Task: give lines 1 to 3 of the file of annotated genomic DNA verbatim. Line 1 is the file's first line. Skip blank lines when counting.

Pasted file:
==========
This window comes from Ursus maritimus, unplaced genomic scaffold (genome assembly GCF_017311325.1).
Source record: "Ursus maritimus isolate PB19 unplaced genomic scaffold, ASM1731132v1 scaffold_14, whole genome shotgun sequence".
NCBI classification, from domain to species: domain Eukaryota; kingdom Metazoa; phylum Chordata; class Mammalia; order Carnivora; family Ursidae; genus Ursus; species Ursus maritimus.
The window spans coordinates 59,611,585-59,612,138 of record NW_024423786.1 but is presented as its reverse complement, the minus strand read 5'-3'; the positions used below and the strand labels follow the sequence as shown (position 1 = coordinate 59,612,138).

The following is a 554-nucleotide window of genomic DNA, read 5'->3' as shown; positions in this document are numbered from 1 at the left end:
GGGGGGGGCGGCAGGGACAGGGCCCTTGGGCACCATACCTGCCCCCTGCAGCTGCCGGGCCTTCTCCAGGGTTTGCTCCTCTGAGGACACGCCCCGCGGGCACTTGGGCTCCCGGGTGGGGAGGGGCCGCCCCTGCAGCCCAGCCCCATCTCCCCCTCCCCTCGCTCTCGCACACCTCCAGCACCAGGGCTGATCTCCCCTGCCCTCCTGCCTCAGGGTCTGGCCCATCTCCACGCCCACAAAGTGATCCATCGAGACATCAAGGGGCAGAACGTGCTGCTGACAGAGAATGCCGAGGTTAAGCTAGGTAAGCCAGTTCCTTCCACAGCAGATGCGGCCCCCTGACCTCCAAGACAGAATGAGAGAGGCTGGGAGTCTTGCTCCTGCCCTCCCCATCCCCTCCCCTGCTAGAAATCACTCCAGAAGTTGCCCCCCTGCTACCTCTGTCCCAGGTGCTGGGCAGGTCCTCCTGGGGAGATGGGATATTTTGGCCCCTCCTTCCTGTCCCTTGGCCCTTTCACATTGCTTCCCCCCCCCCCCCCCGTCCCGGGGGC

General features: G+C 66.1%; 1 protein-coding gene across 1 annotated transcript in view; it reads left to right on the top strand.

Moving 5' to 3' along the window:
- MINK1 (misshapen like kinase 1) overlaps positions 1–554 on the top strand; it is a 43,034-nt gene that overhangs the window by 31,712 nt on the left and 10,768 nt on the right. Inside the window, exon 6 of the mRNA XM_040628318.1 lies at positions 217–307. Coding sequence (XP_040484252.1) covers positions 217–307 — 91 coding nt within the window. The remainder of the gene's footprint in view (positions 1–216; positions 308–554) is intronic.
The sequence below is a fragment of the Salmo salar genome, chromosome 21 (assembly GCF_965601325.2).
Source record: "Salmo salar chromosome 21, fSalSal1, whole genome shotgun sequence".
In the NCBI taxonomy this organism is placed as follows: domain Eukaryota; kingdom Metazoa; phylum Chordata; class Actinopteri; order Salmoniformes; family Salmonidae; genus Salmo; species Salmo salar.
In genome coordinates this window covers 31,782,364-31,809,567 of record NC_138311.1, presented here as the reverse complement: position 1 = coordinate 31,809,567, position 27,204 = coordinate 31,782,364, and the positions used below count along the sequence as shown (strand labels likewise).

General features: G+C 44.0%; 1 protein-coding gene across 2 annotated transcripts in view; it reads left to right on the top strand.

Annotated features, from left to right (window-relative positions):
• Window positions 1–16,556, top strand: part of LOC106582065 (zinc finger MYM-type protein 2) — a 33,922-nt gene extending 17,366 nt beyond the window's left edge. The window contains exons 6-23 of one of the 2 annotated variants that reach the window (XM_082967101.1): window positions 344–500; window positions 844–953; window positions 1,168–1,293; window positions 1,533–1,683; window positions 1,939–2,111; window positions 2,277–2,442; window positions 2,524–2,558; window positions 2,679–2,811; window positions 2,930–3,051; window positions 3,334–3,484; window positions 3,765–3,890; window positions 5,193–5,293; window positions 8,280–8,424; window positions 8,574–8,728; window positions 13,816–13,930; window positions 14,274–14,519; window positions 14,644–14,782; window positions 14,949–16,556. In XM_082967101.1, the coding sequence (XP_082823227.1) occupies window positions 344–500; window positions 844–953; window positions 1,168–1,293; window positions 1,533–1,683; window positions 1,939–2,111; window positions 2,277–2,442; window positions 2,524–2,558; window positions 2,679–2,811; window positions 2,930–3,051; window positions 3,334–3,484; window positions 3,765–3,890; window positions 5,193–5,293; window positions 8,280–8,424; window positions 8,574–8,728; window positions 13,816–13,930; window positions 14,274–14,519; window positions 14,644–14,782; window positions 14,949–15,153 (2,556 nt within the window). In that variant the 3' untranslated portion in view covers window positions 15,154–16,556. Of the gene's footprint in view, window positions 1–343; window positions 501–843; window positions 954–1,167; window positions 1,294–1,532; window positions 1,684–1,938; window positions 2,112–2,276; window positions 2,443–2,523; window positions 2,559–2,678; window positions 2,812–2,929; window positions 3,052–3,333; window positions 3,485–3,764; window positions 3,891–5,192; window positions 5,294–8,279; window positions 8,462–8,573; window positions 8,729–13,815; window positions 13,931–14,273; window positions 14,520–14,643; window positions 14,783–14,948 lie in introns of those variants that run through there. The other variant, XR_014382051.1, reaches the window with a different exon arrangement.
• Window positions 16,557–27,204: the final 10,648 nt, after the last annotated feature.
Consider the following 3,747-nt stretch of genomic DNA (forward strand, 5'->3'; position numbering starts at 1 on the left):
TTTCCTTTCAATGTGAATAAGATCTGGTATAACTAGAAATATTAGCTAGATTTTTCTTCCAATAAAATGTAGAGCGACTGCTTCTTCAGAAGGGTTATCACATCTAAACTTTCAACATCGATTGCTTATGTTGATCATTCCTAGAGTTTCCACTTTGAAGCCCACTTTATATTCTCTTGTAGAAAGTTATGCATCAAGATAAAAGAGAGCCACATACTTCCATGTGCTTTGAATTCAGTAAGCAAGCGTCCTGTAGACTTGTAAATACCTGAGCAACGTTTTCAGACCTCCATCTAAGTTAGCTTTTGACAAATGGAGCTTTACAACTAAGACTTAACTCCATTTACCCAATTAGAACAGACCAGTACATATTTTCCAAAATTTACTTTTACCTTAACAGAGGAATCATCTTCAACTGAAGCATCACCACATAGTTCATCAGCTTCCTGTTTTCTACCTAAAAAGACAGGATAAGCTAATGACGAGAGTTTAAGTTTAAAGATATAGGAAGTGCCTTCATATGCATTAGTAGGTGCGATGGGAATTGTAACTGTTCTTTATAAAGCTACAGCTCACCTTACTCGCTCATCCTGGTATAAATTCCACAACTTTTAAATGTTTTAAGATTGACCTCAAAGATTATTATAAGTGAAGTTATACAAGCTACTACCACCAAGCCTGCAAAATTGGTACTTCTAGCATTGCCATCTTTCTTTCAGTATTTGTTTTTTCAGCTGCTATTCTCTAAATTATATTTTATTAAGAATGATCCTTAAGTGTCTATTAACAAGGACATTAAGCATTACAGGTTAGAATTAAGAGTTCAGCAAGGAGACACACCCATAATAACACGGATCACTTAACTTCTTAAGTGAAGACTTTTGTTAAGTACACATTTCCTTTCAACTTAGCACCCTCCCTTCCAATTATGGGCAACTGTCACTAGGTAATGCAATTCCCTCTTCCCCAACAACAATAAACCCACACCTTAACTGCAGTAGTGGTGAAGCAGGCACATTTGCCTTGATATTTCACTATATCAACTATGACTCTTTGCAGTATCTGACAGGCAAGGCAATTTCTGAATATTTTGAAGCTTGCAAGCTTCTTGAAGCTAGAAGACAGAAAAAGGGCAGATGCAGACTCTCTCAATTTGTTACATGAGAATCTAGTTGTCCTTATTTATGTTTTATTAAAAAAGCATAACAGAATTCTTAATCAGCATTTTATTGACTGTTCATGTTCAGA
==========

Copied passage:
This window comes from Ursus maritimus, unplaced genomic scaffold (genome assembly GCF_017311325.1).
Source record: "Ursus maritimus isolate PB19 unplaced genomic scaffold, ASM1731132v1 scaffold_14, whole genome shotgun sequence".
NCBI classification, from domain to species: domain Eukaryota; kingdom Metazoa; phylum Chordata; class Mammalia; order Carnivora; family Ursidae; genus Ursus; species Ursus maritimus.